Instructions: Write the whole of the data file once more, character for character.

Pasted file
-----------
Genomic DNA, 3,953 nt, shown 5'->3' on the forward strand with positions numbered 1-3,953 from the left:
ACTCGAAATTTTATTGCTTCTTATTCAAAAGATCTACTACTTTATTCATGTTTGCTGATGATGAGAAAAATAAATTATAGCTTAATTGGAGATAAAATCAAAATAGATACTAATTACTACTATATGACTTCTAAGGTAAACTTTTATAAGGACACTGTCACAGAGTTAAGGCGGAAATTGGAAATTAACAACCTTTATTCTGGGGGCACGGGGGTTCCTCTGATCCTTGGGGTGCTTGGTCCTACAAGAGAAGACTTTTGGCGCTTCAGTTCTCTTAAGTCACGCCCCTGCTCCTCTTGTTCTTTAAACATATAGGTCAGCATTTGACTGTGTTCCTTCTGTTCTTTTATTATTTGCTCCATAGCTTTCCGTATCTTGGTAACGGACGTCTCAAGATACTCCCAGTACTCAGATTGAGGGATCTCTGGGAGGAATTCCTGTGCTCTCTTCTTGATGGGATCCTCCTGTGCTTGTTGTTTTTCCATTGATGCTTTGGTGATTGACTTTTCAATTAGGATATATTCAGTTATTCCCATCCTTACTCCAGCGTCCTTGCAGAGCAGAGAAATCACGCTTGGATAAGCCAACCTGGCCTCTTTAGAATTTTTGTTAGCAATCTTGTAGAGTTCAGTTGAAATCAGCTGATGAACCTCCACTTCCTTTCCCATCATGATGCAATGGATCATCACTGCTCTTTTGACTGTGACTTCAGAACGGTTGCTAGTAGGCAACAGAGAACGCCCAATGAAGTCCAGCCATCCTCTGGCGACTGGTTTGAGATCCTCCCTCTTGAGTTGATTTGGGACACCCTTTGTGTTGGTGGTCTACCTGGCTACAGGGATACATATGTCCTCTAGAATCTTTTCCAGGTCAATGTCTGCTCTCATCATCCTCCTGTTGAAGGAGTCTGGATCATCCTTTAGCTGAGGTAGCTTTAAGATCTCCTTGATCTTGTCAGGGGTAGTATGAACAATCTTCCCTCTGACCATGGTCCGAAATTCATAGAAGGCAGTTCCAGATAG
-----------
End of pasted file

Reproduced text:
Genomic DNA, 3,953 nt, shown 5'->3' on the forward strand with positions numbered 1-3,953 from the left:
ACTCGAAATTTTATTGCTTCTTATTCAAAAGATCTACTACTTTATTCATGTTTGCTGATGATGAGAAAAATAAATTATAGCTTAATTGGAGATAAAATCAAAATAGATACTAATTACTACTATATGACTTCTAAGGTAAACTTTTATAAGGACACTGTCACAGAGTTAAGGCGGAAATTGGAAATTAACAACCTTTATTCTGGGGGCACGGGGGTTCCTCTGATCCTTGGGGTGCTTGGTCCTACAAGAGAAGACTTTTGGCGCTTCAGTTCTCTTAAGTCACGCCCCTGCTCCTCTTGTTCTTTAAACATATAGGTCAGCATTTGACTGTGTTCCTTCTGTTCTTTTATTATTTGCTCCATAGCTTTCCGTATCTTGGTAACGGACGTCTCAAGATACTCCCAGTACTCAGATTGAGGGATCTCTGGGAGGAATTCCTGTGCTCTCTTCTTGATGGGATCCTCCTGTGCTTGTTGTTTTTCCATTGATGCTTTGGTGATTGACTTTTCAATTAGGATATATTCAGTTATTCCCATCCTTACTCCAGCGTCCTTGCAGAGCAGAGAAATCACGCTTGGATAAGCCAACCTGGCCTCTTTAGAATTTTTGTTAGCAATCTTGTAGAGTTCAGTTGAAATCAGCTGATGAACCTCCACTTCCTTTCCCATCATGATGCAATGGATCATCACTGCTCTTTTGACTGTGACTTCAGAACGGTTGCTAGTAGGCAACAGAGAACGCCCAATGAAGTCCAGCCATCCTCTGGCGACTGGTTTGAGATCCTCCCTCTTGAGTTGATTTGGGACACCCTTTGTGTTGGTGGTCTACCTGGCTACAGGGATACATATGTCCTCTAGAATCTTTTCCAGGTCAATGTCTGCTCTCATCATCCTCCTGTTGAAGGAGTCTGGATCATCCTTTAGCTGAGGTAGCTTTAAGATCTCCTTGATCTTGTCAGGGGTAGTATGAACAATCTTCCCTCTGACCATGGTCCGAAATTCATAGAAGGCAGTTCCAGATAG